Over two years of speculative reports, pre-production sightings, spy shorts and dead-end rumours will come to an end on 24 November when Ford officially unveils the all-new Ranger.
Billed as the “most versatile and most capable Ranger yet”, the confirmation from the Blue Oval comes amidst the recent leaking of images showing the new Ranger, set to be called T6.2 internally, undergoing testing in Thailand where production takes place for markets such as Australia.
Drawing heavy styling inspiration from the Maverick and the F-150, the Ranger will only go on sale in South Africa next year with production again taking place at the Silverton Plant outside Pretoria.
Likely in the final stages of upgrades following Dearborn’s record R15.8-billion investment back in February, the facility will also produce the next generation Everest and from the end of next year, the all-new Volkswagen Amarok that make use of the same platform.
Tested over various terrains and in varying conditions for nearly two million kilometres, the Ranger, as is well known by now, will drop the current 2.2 and 3.2-litre Puma engines entirely and prevail with the single and bi-turbo 2.0-litre Panther units.
Models sold in the US will feature a plug-in hybrid version of the current 2.3 EcoBoost engine and, according to a recent report from FordAuthority, the twin-turbo 3.0 EcoBoost V6 from the Explorer ST instead of the smaller 2.7 EcoBoost used in Bronco.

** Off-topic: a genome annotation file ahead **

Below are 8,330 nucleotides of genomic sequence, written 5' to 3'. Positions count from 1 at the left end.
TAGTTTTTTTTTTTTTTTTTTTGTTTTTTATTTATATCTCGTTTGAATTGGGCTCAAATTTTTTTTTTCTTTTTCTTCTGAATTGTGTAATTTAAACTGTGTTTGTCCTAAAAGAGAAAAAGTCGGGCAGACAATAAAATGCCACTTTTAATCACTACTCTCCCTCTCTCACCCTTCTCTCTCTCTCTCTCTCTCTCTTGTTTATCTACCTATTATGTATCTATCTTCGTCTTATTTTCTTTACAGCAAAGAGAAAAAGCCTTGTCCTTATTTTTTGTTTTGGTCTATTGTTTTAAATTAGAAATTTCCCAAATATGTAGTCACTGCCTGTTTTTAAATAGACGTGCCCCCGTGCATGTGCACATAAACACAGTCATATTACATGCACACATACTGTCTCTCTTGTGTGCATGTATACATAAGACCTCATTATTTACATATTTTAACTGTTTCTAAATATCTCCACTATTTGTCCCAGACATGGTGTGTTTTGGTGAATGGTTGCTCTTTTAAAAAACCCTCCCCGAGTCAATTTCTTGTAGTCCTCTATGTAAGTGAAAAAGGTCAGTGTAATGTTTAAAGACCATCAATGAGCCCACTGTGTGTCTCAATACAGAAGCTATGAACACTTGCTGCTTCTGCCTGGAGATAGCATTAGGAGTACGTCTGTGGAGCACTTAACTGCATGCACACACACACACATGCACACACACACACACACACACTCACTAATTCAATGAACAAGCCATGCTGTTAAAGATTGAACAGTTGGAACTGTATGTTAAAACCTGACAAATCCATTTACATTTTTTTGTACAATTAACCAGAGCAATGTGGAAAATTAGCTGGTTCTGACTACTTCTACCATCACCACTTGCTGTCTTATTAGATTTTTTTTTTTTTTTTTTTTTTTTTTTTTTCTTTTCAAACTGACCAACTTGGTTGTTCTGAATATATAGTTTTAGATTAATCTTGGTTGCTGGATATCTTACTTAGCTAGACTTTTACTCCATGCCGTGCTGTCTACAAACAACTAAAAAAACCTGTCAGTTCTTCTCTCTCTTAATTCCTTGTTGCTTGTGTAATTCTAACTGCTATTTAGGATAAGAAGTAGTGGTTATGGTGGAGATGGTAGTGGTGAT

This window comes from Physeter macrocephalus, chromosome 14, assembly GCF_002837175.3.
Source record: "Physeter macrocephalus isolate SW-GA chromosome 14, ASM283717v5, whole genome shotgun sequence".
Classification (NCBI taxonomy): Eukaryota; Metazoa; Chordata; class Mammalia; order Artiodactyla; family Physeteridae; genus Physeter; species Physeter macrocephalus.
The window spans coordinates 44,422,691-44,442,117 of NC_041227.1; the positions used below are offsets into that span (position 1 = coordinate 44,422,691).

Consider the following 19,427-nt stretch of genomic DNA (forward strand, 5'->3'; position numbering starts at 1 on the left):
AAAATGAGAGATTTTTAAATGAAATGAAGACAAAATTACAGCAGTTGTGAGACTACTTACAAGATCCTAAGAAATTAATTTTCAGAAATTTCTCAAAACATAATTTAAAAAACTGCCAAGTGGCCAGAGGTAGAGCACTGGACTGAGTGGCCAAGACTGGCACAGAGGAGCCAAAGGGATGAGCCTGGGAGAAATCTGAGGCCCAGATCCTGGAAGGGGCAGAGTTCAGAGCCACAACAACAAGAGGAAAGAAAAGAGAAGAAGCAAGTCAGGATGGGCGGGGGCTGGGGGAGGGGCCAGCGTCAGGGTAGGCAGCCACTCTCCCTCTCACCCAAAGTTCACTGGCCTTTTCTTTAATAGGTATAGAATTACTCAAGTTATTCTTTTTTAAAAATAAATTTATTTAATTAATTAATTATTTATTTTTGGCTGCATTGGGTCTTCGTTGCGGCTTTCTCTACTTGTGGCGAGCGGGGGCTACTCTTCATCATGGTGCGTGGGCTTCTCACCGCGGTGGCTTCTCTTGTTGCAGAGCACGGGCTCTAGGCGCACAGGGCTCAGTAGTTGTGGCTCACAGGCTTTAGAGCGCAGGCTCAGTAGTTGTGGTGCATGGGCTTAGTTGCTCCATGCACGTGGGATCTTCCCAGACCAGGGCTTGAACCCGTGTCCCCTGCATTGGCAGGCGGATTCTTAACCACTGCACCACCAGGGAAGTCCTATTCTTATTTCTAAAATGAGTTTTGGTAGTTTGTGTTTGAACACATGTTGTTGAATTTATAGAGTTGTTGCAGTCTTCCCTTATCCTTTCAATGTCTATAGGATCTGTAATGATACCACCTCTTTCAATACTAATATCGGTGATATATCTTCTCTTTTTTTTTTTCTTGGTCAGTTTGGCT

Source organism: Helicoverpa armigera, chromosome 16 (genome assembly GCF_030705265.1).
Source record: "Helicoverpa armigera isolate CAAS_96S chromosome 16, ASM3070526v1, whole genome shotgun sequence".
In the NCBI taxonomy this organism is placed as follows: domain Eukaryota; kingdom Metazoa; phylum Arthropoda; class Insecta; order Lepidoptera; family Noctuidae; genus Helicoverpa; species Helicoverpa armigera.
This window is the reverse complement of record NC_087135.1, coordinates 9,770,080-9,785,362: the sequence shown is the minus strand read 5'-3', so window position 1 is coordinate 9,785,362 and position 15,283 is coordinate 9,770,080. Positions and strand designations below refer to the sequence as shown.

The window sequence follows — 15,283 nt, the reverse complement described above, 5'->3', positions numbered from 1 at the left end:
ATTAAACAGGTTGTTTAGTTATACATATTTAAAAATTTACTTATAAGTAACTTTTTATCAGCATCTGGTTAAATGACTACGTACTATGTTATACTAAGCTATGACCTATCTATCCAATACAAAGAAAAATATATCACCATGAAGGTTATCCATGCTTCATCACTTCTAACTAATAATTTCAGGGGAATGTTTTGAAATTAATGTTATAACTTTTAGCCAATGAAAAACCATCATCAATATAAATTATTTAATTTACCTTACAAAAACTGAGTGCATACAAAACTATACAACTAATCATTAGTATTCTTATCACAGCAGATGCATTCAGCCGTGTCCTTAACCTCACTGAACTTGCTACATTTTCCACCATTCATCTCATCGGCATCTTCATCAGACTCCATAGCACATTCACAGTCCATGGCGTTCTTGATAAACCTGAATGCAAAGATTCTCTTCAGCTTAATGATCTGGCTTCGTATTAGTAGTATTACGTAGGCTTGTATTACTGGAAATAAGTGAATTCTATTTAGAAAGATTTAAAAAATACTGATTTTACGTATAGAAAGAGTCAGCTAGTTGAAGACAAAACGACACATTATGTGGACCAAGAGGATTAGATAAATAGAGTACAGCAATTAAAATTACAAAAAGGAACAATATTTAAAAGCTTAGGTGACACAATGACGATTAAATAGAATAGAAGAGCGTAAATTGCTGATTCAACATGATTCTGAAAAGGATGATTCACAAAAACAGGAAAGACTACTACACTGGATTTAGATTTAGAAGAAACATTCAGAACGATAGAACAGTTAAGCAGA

On course to produce the same 298kW/563Nm as in the Explorer, the V6, poised to power the Ranger Raptor, will more than likely remain in the States despite previous reports of the Raptor offering the petrol in certain markets with right-hand-drive.
As with the current Ranger, the bent-six oil-burner will power not only the Raptor, but also the Wildtrak in addition to the Everest, as well as top-spec versions of the Amarok plus the rumoured Amarok R.
Though Ford didn’t release any more details with the confirmed launch date, expect a few more teasers, possibly relating to the drivetrain and the interior, to be emerge before said unveiling.